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General and Process
  • Any artificially produced substance that resembles natural rubber in essential chemical and physical properties may be called synthetic rubber. Such substances, also called elastomers, are produced by chemical reactions, known as condensation or polymerization, of certain unsaturated hydrocarbons. The basic materials of synthetic rubber are monomers: compounds of relatively low molecular weight that form the building units of huge molecules called polymers. After fabrication, the synthetic rubber is cured by vulcanization
  • Synthetic rubber can be made from the polymerization of a variety of monomers including isoprene (2-methyl-1,3-butadiene), 1,3-butadiene, chloroprene (2-chloro-1,3-butadiene), and isobutylene (methylpropene) with a small percentage of isoprene for cross-linking. Furthermore, these and other monomers can be mixed in various desirable proportions to be copolymerized for a wide range of physical, mechanical, and chemical properties. The monomers can be produced pure and addition of impurities or additives can be controlled by design to give optimal properties. Polymerization of pure monomers can be better controlled to give a desired proportion of cis and trans double bonds.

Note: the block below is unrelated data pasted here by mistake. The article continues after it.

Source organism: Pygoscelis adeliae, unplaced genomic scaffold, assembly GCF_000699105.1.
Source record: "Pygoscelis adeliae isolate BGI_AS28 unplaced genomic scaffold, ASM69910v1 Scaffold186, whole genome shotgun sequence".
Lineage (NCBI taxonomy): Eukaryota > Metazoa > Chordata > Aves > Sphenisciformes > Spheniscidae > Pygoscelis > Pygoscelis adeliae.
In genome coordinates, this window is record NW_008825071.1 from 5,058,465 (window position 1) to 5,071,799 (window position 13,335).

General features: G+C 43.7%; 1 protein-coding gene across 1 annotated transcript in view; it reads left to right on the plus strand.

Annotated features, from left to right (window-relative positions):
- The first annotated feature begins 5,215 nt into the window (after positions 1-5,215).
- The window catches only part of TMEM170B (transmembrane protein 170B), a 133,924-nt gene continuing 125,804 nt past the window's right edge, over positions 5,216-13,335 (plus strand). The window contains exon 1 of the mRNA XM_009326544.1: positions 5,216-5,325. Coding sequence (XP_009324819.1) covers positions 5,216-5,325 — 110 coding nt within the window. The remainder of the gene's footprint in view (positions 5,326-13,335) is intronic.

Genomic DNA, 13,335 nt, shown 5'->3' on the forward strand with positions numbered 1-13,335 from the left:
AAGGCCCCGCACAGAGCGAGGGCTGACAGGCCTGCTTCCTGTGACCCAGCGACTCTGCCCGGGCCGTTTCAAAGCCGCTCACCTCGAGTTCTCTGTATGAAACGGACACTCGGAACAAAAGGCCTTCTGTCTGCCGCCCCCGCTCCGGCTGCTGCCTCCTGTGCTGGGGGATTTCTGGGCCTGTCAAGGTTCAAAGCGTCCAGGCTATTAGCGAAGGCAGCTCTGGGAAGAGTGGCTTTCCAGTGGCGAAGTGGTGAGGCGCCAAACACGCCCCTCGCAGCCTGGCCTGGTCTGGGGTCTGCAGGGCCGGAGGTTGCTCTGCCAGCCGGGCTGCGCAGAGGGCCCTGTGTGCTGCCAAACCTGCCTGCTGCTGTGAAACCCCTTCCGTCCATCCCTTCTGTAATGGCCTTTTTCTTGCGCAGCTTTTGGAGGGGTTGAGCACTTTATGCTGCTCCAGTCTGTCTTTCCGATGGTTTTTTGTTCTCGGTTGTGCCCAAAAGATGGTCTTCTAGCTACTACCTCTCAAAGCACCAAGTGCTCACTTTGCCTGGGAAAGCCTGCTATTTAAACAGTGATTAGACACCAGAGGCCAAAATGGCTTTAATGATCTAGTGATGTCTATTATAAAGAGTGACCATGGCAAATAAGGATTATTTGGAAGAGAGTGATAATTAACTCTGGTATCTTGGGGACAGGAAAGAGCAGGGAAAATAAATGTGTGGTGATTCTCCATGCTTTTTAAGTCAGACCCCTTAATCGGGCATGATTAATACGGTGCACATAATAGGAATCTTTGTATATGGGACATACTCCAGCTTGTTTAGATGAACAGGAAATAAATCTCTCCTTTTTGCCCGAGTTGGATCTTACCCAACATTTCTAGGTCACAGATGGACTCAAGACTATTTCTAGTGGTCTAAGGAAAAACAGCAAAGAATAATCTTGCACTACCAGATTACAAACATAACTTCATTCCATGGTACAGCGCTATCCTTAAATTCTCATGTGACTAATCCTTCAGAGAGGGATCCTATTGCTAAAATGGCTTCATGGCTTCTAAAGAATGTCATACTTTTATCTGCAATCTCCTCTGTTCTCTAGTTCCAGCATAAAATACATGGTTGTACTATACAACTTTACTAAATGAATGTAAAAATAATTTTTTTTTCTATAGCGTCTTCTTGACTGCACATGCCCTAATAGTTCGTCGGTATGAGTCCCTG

• The use of rubber is widespread, as the characteristics and properties of elastomers make them useful in almost all economic sectors: automobiles, footwear, civil construction, plastics, hospital materials and others that are of crucial importance in the daily life of society. As they are most widely used to produce tires, the SBR and BR varieties are the most widely consumed type of synthetic rubber.
  • For the production of compounds for cables, seals, and other elastic parts, rubber powders with different particle size distributions are used.  The disc mills, type PKM and the Turbo Mills, type PP meet the requirements of this application.


  • Synthetic rubber production is a mature industry in the United States that faces numerous challenges for the future. Because of global overproduction capacity and a strong U.S. dollar, domestic manufactures must struggle to compete with cheaper overseas imports. Europe, in particular, leads the United States in technological advances in synthetic rubber processing, and Asia has greatly expanded production capabilities in recent years. 
  • While Asia accounted for the majority of rubber producing nations, Japan, North America, and Europe accounted for more than half of the world's total consumption of rubber.
  • The rubber industry group forecasts a moderate 1.6% annual growth rate for synthetic rubber through 2007, with 1.3% growth for SBR, 2.2% for polybutadiene, and 2.9% for EPDM.

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